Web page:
There are different sources of chronic pelvic pain, and thus, different treatment strategies are embraced. The treatment of chronic pelvic pain can be done using non-surgical therapies, including pelvic floor exercises. The exercise helps in strengthening the levator muscle that offers support for both the pelvic organs and bladder. Dietary and behavioral modifications are simple self-help remedies that help in managing pelvic floor problems. Integrative approaches such as acupuncture are also being used in managing pelvic floor disorders. Medication therapy, pelvic floor physical therapy, and hormone therapy have also played a part in treating and managing chronic pelvic pain. There are also advanced surgical procedures that have helped in treating chronic pelvic pain. The medical procedures include prolapse repair, urinary incontinence surgery, virginal reconstruction, myomectomy, hysterectomy, uterine preservation prolapse surgery, cystoscopy, and endoscopic surgery.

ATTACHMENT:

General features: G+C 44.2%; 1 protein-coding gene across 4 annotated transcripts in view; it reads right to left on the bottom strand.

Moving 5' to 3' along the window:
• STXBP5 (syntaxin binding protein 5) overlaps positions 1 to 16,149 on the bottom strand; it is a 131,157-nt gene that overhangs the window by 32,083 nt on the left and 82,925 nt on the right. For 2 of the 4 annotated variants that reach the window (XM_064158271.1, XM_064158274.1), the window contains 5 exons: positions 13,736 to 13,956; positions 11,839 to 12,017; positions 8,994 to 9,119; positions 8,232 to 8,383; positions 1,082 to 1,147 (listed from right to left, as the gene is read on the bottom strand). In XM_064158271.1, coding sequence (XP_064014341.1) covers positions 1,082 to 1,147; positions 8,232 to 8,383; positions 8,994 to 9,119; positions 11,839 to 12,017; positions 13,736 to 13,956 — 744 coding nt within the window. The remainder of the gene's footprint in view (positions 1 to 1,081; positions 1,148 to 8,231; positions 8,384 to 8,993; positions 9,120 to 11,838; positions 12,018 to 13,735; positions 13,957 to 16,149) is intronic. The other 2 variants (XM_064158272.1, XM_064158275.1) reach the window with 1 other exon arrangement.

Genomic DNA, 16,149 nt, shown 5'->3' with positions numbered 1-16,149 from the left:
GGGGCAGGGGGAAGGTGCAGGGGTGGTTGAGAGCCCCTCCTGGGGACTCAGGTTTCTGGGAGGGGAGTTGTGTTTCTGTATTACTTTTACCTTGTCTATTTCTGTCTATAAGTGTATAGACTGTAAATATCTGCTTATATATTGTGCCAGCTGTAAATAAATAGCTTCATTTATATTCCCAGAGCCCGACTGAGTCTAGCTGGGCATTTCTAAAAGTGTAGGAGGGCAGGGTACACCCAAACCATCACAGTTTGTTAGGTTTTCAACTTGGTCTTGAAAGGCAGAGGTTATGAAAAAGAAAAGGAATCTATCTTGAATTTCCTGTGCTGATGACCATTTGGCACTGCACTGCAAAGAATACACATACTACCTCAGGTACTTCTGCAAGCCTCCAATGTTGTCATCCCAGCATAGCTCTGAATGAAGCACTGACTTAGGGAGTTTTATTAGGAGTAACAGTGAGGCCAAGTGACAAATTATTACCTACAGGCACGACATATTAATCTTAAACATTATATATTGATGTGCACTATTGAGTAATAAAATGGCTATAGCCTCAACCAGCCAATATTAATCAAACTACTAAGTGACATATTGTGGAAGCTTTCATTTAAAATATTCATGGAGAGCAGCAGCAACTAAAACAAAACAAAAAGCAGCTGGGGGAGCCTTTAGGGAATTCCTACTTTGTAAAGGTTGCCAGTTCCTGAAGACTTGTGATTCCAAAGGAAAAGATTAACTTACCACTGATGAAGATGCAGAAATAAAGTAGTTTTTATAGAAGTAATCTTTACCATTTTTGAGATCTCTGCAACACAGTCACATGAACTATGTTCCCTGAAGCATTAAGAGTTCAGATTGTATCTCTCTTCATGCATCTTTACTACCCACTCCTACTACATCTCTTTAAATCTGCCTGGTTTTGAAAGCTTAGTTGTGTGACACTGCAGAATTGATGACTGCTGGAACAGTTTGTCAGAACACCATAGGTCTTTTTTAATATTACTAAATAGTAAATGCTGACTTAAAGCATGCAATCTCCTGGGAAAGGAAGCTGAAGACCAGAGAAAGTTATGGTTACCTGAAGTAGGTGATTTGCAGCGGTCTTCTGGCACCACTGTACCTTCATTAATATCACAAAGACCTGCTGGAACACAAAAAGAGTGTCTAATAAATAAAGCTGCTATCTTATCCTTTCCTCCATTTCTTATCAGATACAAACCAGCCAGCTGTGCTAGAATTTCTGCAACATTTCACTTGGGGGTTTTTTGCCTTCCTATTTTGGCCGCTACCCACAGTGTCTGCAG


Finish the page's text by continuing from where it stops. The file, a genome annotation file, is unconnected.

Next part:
Uterine Fibroids